The 2009 Poker Hall of Fame class will be inducted in a special presentation during the World Series of Poker (WSOP) Main Event final table in November. PokerStars, the world’s largest online poker site, is feverishly campaigning for Tom McEvoy to grace the stage at the Penn and Teller Theater at the Rio.

The general public can pitch their choices for the Poker Hall of Fame until July 2nd. A Poker Hall of Fame nomination form available on the WSOP’s official website allows voters to submit a nomination along with 250 words justifying why that player deserves the prestigious title of Hall of Famer. In the first week of open voting, the general public submitted over 1,000 nominations. McEvoy, a card-carrying member of Team PokerStars Pro, commented in a press release distributed by the online poker site, “Being voted to the Poker Hall of Fame this year would be the best moment in my career by far. It would be better than winning four WSOP bracelets, the Champions Invitational, and even the Main Event!”

The first of McEvoy’s four pieces of hardware came in 1983, when he won a $1,000 buy-in Limit Hold’em event for $117,000, besting a field of 234 players. Later in the 1983 WSOP, he took down the Main Event for $540,000, besting a final table that also included Doyle Brunson and WSOP bracelet winner Rod Peate. In 1986, McEvoy was back in the spotlight in a $1,000 buy-in Limit Razz tournament for his third WSOP bracelet. In 1992, he took down his fourth and final bracelet in a $1,500 buy-in Limit Omaha event for $79,000. All told, his bracelets have come in three different genres of poker.

Although it was not a bracelet event, the WSOP Champions Invitational, which will play out on ESPN as part of the network’s coverage of the 2009 festivities, attracted 20 former Main Event winners. In the end, McEvoy blasted through the talented field and took home a mint condition 1970 Corvette (marking the first year that the WSOP was held) and the Binion Cup. McEvoy battled through every Main Event winner since 2000 as well as National Heads-Up Poker Championship victor Huck Seed (1996), 2008 WSOP HORSE Championship winner Scotty Nguyen (1998), and Ultimate Bet pro Phil Hellmuth (1989). “The Poker Brat” was the youngest WSOP Main Event winner ever, a record that stood for 19 years until Danish pro Peter Eastgate took down the 2008 installment at the tender age of 22.

McEvoy has 37 in the money finishes over his WSOP career at the time of writing, tied for the 26th most ever with “Celebrity Apprentice” runner-up Annie Duke, Nguyen, and Steve Zolotow. His four WSOP bracelets are good for the 19th most overall, putting him in a ten-way tie with Mickey Appleman, Bobby Baldwin, David Chiu, Arthur Cobb, John Juanda, Lakewood Louie, Daniel Negreanu, Amarillo Slim, and Seed. McEvoy owns $1.3 million in career WSOP earnings, in the Top 100 overall. Fellow Team PokerStars Pro member Greg Raymer pitched, “Tom has participated in every stage of poker’s evolution on the felt, online, from WSOP to EPT. He has chronicled it and taught us all how to play better poker and, most importantly, he’s still winning!”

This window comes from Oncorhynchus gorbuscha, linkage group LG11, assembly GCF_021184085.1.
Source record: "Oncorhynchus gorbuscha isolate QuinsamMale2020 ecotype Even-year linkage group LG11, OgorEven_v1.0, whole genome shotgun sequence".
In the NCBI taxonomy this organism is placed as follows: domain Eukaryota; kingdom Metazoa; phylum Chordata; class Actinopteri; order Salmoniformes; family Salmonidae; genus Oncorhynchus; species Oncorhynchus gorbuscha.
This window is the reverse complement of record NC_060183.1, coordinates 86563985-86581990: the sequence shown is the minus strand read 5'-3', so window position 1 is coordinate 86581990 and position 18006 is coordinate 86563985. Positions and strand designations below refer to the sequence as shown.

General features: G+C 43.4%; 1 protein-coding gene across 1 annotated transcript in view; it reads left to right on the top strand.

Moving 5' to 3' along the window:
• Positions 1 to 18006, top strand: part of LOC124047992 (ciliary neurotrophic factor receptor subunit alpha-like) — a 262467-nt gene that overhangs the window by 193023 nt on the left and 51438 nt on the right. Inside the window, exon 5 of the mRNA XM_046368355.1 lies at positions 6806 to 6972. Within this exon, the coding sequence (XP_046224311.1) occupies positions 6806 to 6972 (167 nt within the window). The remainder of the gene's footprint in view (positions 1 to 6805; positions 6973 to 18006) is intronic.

McEvoy has authored a bevy of poker literature, including “How to Win No Limit Hold’em Tournaments,” “Championship Tournament Poker,” and “Championship Hold’em.” Co-authors on his various publications include T.J. Cloutier, Brad Daugherty, and Don Vines. He showed his prowess of the game by taking down the Professional Poker Tour’s Bay 101 event for $225,000.

PartyPoker has unleashed a campaign to send its ambassador and poker room consultant, World Poker Tour (WPT) Host Mike Sexton, to the Poker Hall of Fame. Sexton turned many of today’s rising superstars onto the game through his insightful analysis during WPT events. Sexton won a WSOP bracelet in 1989 in a $1,500 buy-in Limit Seven Card Stud High-Low event for $104,000, besting a final table that included Sid “The Kid” Herald and Men “The Master” Nguyen.

Poker News Daily’s very own Dan Cypra is one of 16 media members that will vote for the Poker Hall of Fame’s Class of 2009. In addition, living Hall of Fame members will cast their votes in September once the final list has been compiled.

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